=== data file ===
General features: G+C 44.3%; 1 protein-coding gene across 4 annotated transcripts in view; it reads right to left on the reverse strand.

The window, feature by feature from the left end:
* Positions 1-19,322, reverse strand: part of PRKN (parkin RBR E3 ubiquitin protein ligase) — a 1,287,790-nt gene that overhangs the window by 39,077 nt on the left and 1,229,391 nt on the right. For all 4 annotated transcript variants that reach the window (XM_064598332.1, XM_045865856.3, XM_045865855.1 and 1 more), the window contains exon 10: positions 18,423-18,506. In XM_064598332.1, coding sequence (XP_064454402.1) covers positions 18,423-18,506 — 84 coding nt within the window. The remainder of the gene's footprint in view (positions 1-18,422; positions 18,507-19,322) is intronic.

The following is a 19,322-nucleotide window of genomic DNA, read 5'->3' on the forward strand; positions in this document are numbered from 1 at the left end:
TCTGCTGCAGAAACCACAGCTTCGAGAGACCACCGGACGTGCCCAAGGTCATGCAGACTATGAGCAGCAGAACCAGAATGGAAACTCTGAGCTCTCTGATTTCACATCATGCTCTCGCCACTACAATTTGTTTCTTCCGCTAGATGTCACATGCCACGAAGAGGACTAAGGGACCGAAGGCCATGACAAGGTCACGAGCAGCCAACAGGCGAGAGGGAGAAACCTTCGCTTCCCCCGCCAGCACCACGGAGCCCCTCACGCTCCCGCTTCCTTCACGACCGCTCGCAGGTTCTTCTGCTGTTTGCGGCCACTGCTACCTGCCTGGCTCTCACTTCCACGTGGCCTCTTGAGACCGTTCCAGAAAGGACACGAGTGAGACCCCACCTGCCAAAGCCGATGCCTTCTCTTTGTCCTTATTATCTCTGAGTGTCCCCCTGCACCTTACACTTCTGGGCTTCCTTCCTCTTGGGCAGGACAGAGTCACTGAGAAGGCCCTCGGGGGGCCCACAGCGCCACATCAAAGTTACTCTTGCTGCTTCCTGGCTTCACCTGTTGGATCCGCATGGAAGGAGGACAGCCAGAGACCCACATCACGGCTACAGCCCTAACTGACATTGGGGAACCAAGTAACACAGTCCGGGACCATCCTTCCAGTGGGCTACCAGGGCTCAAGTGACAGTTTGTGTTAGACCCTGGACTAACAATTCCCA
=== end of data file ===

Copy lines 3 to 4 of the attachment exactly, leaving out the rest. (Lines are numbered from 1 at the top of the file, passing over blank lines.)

* Positions 1-19,322, reverse strand: part of PRKN (parkin RBR E3 ubiquitin protein ligase) — a 1,287,790-nt gene that overhangs the window by 39,077 nt on the left and 1,229,391 nt on the right. For all 4 annotated transcript variants that reach the window (XM_064598332.1, XM_045865856.3, XM_045865855.1 and 1 more), the window contains exon 10: positions 18,423-18,506. In XM_064598332.1, coding sequence (XP_064454402.1) covers positions 18,423-18,506 — 84 coding nt within the window. The remainder of the gene's footprint in view (positions 1-18,422; positions 18,507-19,322) is intronic.

The following is a 19,322-nucleotide window of genomic DNA, read 5'->3' on the forward strand; positions in this document are numbered from 1 at the left end: